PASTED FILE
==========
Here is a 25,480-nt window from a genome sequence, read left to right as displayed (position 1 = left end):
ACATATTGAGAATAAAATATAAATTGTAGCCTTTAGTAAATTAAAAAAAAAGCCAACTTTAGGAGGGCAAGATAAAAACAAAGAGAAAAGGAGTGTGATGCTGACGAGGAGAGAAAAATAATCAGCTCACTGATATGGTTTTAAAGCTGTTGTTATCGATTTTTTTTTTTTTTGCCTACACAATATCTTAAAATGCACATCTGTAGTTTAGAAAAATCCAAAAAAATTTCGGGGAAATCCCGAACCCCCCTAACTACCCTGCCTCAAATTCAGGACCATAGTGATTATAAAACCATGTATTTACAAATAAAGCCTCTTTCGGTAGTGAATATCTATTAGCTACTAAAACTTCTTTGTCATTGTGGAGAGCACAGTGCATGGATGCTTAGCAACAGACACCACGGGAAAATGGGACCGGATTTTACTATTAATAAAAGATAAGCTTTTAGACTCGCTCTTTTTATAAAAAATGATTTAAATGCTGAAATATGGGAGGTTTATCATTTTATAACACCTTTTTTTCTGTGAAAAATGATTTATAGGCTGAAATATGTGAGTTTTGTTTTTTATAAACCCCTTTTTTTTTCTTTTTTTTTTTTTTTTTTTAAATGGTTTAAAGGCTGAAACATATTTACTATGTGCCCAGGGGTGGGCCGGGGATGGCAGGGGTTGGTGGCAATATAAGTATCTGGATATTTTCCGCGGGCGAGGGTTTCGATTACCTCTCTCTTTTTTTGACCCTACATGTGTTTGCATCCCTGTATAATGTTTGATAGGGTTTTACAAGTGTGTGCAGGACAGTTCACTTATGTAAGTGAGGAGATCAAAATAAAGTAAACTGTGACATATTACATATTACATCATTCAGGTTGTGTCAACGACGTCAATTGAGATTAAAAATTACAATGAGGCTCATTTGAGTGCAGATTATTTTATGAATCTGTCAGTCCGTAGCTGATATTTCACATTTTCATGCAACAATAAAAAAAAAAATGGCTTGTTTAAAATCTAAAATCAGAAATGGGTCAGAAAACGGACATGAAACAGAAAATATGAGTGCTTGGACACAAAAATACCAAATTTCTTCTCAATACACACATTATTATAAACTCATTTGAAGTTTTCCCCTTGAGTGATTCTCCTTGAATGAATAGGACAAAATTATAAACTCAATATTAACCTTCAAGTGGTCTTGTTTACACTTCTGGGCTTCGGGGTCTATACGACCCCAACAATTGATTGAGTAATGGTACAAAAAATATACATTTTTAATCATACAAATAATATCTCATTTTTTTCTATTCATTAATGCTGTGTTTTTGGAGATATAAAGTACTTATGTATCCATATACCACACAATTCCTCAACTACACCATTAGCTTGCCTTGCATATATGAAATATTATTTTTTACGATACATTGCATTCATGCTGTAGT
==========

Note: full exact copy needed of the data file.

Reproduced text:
Here is a 25,480-nt window from a genome sequence, read left to right as displayed (position 1 = left end):
ACATATTGAGAATAAAATATAAATTGTAGCCTTTAGTAAATTAAAAAAAAAGCCAACTTTAGGAGGGCAAGATAAAAACAAAGAGAAAAGGAGTGTGATGCTGACGAGGAGAGAAAAATAATCAGCTCACTGATATGGTTTTAAAGCTGTTGTTATCGATTTTTTTTTTTTTTGCCTACACAATATCTTAAAATGCACATCTGTAGTTTAGAAAAATCCAAAAAAATTTCGGGGAAATCCCGAACCCCCCTAACTACCCTGCCTCAAATTCAGGACCATAGTGATTATAAAACCATGTATTTACAAATAAAGCCTCTTTCGGTAGTGAATATCTATTAGCTACTAAAACTTCTTTGTCATTGTGGAGAGCACAGTGCATGGATGCTTAGCAACAGACACCACGGGAAAATGGGACCGGATTTTACTATTAATAAAAGATAAGCTTTTAGACTCGCTCTTTTTATAAAAAATGATTTAAATGCTGAAATATGGGAGGTTTATCATTTTATAACACCTTTTTTTCTGTGAAAAATGATTTATAGGCTGAAATATGTGAGTTTTGTTTTTTATAAACCCCTTTTTTTTTCTTTTTTTTTTTTTTTTTTTAAATGGTTTAAAGGCTGAAACATATTTACTATGTGCCCAGGGGTGGGCCGGGGATGGCAGGGGTTGGTGGCAATATAAGTATCTGGATATTTTCCGCGGGCGAGGGTTTCGATTACCTCTCTCTTTTTTTGACCCTACATGTGTTTGCATCCCTGTATAATGTTTGATAGGGTTTTACAAGTGTGTGCAGGACAGTTCACTTATGTAAGTGAGGAGATCAAAATAAAGTAAACTGTGACATATTACATATTACATCATTCAGGTTGTGTCAACGACGTCAATTGAGATTAAAAATTACAATGAGGCTCATTTGAGTGCAGATTATTTTATGAATCTGTCAGTCCGTAGCTGATATTTCACATTTTCATGCAACAATAAAAAAAAAAATGGCTTGTTTAAAATCTAAAATCAGAAATGGGTCAGAAAACGGACATGAAACAGAAAATATGAGTGCTTGGACACAAAAATACCAAATTTCTTCTCAATACACACATTATTATAAACTCATTTGAAGTTTTCCCCTTGAGTGATTCTCCTTGAATGAATAGGACAAAATTATAAACTCAATATTAACCTTCAAGTGGTCTTGTTTACACTTCTGGGCTTCGGGGTCTATACGACCCCAACAATTGATTGAGTAATGGTACAAAAAATATACATTTTTAATCATACAAATAATATCTCATTTTTTTCTATTCATTAATGCTGTGTTTTTGGAGATATAAAGTACTTATGTATCCATATACCACACAATTCCTCAACTACACCATTAGCTTGCCTTGCATATATGAAATATTATTTTTTACGATACATTGCATTCATGCTGTAGT